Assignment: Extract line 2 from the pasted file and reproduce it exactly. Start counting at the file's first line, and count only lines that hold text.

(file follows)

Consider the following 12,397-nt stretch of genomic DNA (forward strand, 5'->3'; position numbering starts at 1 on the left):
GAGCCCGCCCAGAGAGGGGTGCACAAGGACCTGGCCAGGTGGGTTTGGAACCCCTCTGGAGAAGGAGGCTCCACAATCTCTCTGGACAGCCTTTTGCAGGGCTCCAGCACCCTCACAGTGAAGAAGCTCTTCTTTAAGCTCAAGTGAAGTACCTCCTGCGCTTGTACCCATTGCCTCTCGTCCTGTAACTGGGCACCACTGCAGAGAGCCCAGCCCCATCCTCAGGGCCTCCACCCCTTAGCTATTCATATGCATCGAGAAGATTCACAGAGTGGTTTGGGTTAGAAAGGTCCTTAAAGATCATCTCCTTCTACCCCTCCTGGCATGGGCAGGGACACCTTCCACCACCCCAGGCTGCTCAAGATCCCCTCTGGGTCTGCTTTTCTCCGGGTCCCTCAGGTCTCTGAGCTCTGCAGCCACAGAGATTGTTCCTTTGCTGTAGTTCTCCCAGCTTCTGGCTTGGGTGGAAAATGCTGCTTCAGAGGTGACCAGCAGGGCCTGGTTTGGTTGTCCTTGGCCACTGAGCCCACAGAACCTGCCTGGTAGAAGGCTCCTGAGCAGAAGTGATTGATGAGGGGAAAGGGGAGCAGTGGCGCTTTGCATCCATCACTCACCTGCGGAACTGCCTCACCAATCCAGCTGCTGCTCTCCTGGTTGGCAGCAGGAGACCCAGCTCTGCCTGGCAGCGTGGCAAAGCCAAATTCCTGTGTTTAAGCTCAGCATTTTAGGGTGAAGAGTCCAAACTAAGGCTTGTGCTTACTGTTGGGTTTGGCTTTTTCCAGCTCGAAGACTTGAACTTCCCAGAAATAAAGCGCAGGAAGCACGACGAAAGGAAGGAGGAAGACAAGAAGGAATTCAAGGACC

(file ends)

GAGCCCGCCCAGAGAGGGGTGCACAAGGACCTGGCCAGGTGGGTTTGGAACCCCTCTGGAGAAGGAGGCTCCACAATCTCTCTGGACAGCCTTTTGCAGGGCTCCAGCACCCTCACAGTGAAGAAGCTCTTCTTTAAGCTCAAGTGAAGTACCTCCTGCGCTTGTACCCATTGCCTCTCGTCCTGTAACTGGGCACCACTGCAGAGAGCCCAGCCCCATCCTCAGGGCCTCCACCCCTTAGCTATTCATATGCATCGAGAAGATTCACAGAGTGGTTTGGGTTAGAAAGGTCCTTAAAGATCATCTCCTTCTACCCCTCCTGGCATGGGCAGGGACACCTTCCACCACCCCAGGCTGCTCAAGATCCCCTCTGGGTCTGCTTTTCTCCGGGTCCCTCAGGTCTCTGAGCTCTGCAGCCACAGAGATTGTTCCTTTGCTGTAGTTCTCCCAGCTTCTGGCTTGGGTGGAAAATGCTGCTTCAGAGGTGACCAGCAGGGCCTGGTTTGGTTGTCCTTGGCCACTGAGCCCACAGAACCTGCCTGGTAGAAGGCTCCTGAGCAGAAGTGATTGATGAGGGGAAAGGGGAGCAGTGGCGCTTTGCATCCATCACTCACCTGCGGAACTGCCTCACCAATCCAGCTGCTGCTCTCCTGGTTGGCAGCAGGAGACCCAGCTCTGCCTGGCAGCGTGGCAAAGCCAAATTCCTGTGTTTAAGCTCAGCATTTTAGGGTGAAGAGTCCAAACTAAGGCTTGTGCTTACTGTTGGGTTTGGCTTTTTCCAGCTCGAAGACTTGAACTTCCCAGAAATAAAGCGCAGGAAGCACGACGAAAGGAAGGAGGAAGACAAGAAGGAATTCAAGGACC